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GCD Comics Timeline
Emidio Angelo studied art from 1924 to 1928 at the Pennsylvania Academy of the Fine Arts. Angelo joined The Philadelphia Inquirer as a political cartoonist in 1937 and worked there until 1954. He also drew cartoons for the Saturday Evening Post, Life and Esquire. Angelo drew a strip for the Philadelphia Inquirer entitled ‘Emily and Mabel’, which also ran in more than 130 other newspapers during the early 1950s.
James Hammon was a cartoonist, illustrator, and comic book artist. He worked for The Evening Times (Philadelphia, Pennsylvania), from 1910 until the newspaper folded in 1914. Hammon then moved onto The Ledger Syndicate in 1917 as a feature magazine illustrator and gag cartoonist with his work appearing in Collier's Magazine and Judge magazine known. James Hammon also worked for the Gibson Studio (doing work for Street and Smith), from circa 1943 to 1944, and King Features Syndicate (for the Masterpieces of Great Literature comic strip) in 1927.
Based on time periods of known work, it is likely Hammon worked also for the Philadelphia Press, from about 1908 to about 1910 and the Public Ledger (Philadelphia, Pennsylvania), from about 1914 to about 1917. The Gibson Studio hired a number of former employees of the Evening Public Ledger (which folded in 1942) and the Ledger Syndicate (which continued to about 1950), of which Hammon was one.
There are several comic strips signed by "Hammon" coming out of Philadelphia newspapers that are most likely by James Hammon. These include:
Algy daily (syndicate unknown) 1911-12-04 - 1913-07-03 [Writer, pencils, and inks. Allan Holtz speculates it was the Philadelphia Inquirer, but James was working with the The Evening Times [Philadelphia] during this time, so it is probably them.];
Masterpieces of Great Literature daily (King Features Syndicate) 1927-05-XX - 1927-07-XX [Pencil and inks, on one week's worth of The Adventures of Robinson Crusoe, two weeks on The Count of Monte Cristo, and one week of The Three Musketeers. The strip was designed to be ran whenever and however the newspaper wished to run it and continued appearing in newspapers through 1928. It appeared in most newspapers from May to July 1927.];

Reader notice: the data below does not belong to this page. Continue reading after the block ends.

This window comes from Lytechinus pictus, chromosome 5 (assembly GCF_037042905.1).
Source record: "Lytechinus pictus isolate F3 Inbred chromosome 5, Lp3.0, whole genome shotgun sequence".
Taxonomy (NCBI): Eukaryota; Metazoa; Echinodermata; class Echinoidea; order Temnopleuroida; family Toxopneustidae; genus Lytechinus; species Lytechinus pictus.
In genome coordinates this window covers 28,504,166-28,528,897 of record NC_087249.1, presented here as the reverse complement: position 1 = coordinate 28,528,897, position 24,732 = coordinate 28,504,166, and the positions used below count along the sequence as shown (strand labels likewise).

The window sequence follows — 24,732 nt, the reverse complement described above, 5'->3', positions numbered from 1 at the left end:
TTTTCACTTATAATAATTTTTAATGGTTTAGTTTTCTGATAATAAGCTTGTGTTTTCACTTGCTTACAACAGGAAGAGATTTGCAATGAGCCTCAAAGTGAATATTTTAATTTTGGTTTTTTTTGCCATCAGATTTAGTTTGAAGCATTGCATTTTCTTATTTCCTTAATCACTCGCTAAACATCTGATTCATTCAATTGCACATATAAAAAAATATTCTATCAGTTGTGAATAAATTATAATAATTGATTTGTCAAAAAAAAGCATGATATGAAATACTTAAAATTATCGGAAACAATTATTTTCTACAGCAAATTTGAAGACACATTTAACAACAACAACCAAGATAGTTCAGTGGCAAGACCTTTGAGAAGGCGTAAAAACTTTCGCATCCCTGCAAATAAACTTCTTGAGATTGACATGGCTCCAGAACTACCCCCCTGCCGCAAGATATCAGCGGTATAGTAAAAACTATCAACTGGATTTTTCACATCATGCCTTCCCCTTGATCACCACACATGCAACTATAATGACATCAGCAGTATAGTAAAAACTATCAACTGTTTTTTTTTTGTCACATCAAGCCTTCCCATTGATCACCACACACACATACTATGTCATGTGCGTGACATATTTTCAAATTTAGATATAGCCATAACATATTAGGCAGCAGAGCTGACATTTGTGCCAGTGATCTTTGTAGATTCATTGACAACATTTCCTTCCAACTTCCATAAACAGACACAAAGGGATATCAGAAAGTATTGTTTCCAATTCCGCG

[Philadelphia Press Local Comic Strip] daily (Philadelphia Press) 1908-09-30, 1908-10-22, 1908-10-28, 1908-12-16 [Writer, pencils, and inks. An untitled comic strip with rotating creators about the local going-ons in Philadelphia.];
War on Crime daily (Ledger Syndicate) 1936-05-18 - 1936-06-13 [Pencil and inks.].
Hammon's comic book work was through the Gibson Studio and for Street and Smith, working on the features Blackstone, from 1943 and continuing posthumously until 1946; Elliman, Ace of Magic, appeared posthumously in 1946 and 1948; Magic Tricks also appeared posthumously in 1946 and 1948; and The Shadow, from 1943 continuing posthumously until 1945.
Gutemberg Monteiro was a Brazilian illustrator, known in the United States as Goott. He was mainly active from the 1940s through the 1980s. Monteiro was born in Faria Lemos, Minas Gerais, and began his career in 1943, drawing for the comic book published by Rio Gráfica e Editora (RGE). There, he drew covers for Fantasma, Mandrake, X-9 and Ferdinando (Li'l Abner). He also worked on Brazilian stories with The Phantom.
In the 1960s, Monteiro was invited to work in the USA. He contributed to the Warren magazines Eerie and Creepy, and then illustrated many "Tom & Jerry" Sunday pages under the penname Goott, as well as "Casper the Friendly Ghost" and "Hot Stuff the Little Devil".
Thomas graduated from high school in Cleveland in 1899. He then attended the Cleveland Art School from 1899 to 1902 and the Detroit Art School, from 1903 to 1905.
Thomas worked as a newspaper artist for the Cleveland Press (Cleveland, Ohio), from 1900 to 1902. He then worked doing advertising illustrations for unknown products for an unknown agency, from 1902 to 1904. In 1904, Thomas joined the Detroit News (Detroit, Michigan) as a cartoonist. Per Lambiek, he started doing political cartoons in 1912 for the Detroit News, continuing there until 1951.